Anna Korteweg: Memory and the Urban Environment
Mentor: John Heymans
External reviewer: Jorinde Seijdel
This thesis will focus on the question how memory and human longing for the past settle themselves in physical space. The question involves three main issues: time, space and the relation between them, based on the human experience of time. That is, time expressed in the temporal categories past, present and future.
The first part of the thesis will explain what significance memory has had in Western society since the eighteenth-century. The first chapters focus on the obsession with memory defined as nostalgia. Using the study on nostalgia by artist, writer and theorist Svetlana Boym, this part gives a definition of the term, a historical outline and the significance of nostalgia in Western societies today. To clarify the relation between nostalgia and the experience of time, part of the text concentrates on the concept of time-experience defined by historian Reinhart Koselleck. Next, this part focuses on the ideas of Svetlana Boym regarding the relation between nostalgia and space.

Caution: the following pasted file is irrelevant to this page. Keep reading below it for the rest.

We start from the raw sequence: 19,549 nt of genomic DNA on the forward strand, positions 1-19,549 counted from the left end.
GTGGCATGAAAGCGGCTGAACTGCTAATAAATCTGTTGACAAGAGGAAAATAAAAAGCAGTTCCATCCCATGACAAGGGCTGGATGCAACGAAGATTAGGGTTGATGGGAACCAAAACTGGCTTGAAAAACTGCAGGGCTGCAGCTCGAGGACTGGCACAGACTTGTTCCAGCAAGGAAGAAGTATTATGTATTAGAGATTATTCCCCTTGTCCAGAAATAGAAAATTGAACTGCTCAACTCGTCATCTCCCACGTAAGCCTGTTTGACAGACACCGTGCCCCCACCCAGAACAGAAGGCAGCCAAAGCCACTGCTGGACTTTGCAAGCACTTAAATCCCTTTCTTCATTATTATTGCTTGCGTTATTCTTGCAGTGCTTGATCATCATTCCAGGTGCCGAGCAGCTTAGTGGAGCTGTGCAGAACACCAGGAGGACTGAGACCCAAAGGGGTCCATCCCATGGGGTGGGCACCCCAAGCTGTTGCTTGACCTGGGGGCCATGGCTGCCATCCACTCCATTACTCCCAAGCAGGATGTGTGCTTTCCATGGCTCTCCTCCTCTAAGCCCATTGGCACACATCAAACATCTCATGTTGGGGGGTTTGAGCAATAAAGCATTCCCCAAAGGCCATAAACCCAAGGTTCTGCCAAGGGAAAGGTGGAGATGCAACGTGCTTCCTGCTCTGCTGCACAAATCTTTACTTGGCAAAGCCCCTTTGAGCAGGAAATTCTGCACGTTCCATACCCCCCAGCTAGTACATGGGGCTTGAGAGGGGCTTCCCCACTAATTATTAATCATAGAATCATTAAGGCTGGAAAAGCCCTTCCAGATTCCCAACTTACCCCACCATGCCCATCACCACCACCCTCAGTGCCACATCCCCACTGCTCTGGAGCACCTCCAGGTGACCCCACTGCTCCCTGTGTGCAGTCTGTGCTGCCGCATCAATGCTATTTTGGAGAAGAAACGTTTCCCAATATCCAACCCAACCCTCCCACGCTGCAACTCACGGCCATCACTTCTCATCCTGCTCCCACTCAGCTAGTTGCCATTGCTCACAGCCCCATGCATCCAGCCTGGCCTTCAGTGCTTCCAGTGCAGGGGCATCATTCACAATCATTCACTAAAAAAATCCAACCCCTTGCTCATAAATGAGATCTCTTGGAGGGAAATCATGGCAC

After that, the thesis shifts to a similar yet distinctive approach of the subject, offered by art historian Andreas Huyssen. After a summary of his ideas about the obsession with memory, which relate to the study of recent history, a comparison and evaluation of Huyssens’ and Boym’s studies conclude the first part of the thesis.
The Second part focuses on concrete examples of temporal experiences in conjunction with physical space. By means of Boym’s and Huyssen’s observations, this chapter describes the monumentalization and future planning of Berlin since the downfall of the Wall in 1989. Furthermore, a study on Russian and American artists Ilya Kabakov and Gordon Matta-Clark will go deeper into the notion of memory and space in art. The thesis concludes with an overall evaluation, reflection and the relevance of the subject to personal practice and artistic research.